And no, the preceding study did not show how logic and reasoning, specifically free will, can possibly be grounded in materialism. It merely showed, as has been known all along by people who debate atheists, that atheism is not rooted in logic and reasoning but is rooted in emotion
Sam Harris’s Free Will: The Medial Pre-Frontal Cortex Did It – Martin Cothran – November 9, 2012 Excerpt: There is something ironic about the position of thinkers like Harris on issues like this: they claim that their position is the result of the irresistible necessity of logic (in fact, they pride themselves on their logic). Their belief is the consequent, in a ground/consequent relation between their evidence and their conclusion. But their very stated position is that any mental state — including their position on this issue — is the effect of a physical, not logical cause. By their own logic, it isn’t logic that demands their assent to the claim that free will is an illusion, but the prior chemical state of their brains. The only condition under which we could possibly find their argument convincing is if they are not true. The claim that free will is an illusion requires the possibility that minds have the freedom to assent to a logical argument, a freedom denied by the claim itself. It is an assent that must, in order to remain logical and not physiological, presume a perspective outside the physical order. http://www.evolutionnews.org/2012/11/sam_harriss_fre066221.html When Atheists Are Angry at God – 2011 Excerpt: I’ve never been angry at unicorns. It’s unlikely you’ve ever been angry at unicorns either.,, The one social group that takes exception to this rule is atheists. They claim to believe that God does not exist and yet, according to empirical studies, tend to be the people most angry at him. http://www.firstthings.com/onthesquare/2011/01/when-atheists-are-angry-at-god Study explores whether atheism is rooted in reason or emotion – Jan. 2015 Excerpt: “A new set of studies in the Journal of Personality and Social Psychology finds that atheists and agnostics report anger toward God either in the past or anger focused on a hypothetical image of what they imagine God must be like. Julie Exline, a psychologist at Case Western Reserve University and the lead author of this recent study, has examined other data on this subject with identical results. Exline explains that her interest was first piqued when an early study of anger toward God revealed a counterintuitive finding: Those who reported no belief in God reported more grudges toward him than believers.” https://uncommondesc.wpengine.com/just-for-fun/fun-study-explores-whether-atheism-is-rooted-in-reason-or-emotion/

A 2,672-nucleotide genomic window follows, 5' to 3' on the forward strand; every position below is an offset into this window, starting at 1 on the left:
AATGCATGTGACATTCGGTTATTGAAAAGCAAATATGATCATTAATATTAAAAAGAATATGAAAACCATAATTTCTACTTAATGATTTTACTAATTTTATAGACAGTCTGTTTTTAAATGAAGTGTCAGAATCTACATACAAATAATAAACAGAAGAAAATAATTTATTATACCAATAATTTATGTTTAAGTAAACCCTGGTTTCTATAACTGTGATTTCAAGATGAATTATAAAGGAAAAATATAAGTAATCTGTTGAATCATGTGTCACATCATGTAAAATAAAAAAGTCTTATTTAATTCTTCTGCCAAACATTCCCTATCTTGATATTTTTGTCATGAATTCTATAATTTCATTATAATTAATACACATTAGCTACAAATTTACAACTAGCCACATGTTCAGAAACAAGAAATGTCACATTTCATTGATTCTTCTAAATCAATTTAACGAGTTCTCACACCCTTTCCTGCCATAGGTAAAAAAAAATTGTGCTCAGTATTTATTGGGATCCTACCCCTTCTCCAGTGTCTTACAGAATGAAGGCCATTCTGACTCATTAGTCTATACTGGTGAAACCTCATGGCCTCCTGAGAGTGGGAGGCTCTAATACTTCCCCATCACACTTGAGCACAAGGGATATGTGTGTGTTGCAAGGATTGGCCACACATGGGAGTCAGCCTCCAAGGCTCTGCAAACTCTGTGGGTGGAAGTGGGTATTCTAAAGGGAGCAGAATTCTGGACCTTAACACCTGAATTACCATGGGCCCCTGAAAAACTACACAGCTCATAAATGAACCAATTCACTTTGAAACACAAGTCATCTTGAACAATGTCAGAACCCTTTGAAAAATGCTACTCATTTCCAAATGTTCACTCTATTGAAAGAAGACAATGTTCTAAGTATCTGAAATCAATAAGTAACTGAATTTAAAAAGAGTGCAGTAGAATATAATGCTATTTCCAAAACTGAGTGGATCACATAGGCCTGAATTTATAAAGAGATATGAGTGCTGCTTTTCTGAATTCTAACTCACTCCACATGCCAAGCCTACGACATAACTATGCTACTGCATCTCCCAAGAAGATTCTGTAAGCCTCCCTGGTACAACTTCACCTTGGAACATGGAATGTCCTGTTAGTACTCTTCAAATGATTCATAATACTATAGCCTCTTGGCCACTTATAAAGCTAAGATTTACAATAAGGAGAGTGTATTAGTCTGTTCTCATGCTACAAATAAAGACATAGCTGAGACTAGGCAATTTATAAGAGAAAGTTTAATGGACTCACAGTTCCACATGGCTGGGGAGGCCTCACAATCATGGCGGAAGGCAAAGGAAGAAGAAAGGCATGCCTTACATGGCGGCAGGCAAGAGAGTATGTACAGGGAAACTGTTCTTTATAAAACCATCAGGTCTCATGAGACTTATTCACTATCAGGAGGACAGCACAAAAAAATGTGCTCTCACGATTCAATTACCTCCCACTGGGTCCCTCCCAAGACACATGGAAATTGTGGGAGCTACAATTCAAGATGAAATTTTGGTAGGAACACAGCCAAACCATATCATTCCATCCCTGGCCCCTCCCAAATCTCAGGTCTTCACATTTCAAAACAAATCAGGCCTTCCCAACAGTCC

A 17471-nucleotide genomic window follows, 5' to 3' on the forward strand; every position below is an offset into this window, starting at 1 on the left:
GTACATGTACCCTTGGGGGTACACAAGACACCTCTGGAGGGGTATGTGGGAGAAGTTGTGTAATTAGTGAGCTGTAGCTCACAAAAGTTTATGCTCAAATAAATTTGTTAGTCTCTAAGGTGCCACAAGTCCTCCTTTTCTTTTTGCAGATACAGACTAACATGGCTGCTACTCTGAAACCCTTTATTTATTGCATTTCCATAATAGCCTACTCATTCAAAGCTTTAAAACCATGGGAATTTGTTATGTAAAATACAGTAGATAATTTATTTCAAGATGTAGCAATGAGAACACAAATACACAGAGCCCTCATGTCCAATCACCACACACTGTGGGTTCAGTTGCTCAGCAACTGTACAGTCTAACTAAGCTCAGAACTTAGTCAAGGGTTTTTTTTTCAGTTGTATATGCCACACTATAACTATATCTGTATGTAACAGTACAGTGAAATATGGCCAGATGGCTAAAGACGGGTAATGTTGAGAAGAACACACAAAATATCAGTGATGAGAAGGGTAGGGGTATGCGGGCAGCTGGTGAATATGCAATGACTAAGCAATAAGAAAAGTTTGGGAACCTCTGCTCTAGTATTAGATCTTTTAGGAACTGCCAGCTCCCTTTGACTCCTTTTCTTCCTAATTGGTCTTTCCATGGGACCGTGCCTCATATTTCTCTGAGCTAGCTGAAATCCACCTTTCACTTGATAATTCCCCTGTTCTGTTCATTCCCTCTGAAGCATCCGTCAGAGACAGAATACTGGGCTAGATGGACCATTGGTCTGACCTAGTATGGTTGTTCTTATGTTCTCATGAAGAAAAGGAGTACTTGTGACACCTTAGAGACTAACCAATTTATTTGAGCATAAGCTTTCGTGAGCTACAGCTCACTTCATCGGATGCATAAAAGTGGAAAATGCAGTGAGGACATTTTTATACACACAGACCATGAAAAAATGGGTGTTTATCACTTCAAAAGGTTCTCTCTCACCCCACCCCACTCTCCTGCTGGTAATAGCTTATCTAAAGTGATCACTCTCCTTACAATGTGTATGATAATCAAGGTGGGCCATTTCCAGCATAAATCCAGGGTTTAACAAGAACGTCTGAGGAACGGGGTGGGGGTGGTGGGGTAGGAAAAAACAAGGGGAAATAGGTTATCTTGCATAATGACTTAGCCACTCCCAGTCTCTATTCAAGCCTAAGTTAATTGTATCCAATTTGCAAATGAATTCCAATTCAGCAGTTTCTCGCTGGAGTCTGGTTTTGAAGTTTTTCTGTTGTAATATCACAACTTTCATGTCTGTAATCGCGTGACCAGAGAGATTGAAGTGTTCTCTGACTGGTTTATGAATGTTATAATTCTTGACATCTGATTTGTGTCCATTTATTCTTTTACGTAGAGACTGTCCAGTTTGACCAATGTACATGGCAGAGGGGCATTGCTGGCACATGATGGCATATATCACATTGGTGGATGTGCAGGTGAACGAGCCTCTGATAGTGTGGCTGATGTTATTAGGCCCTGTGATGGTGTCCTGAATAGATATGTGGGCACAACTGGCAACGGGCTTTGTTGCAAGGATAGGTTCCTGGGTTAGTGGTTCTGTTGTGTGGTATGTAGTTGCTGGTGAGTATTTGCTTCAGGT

Semi OT: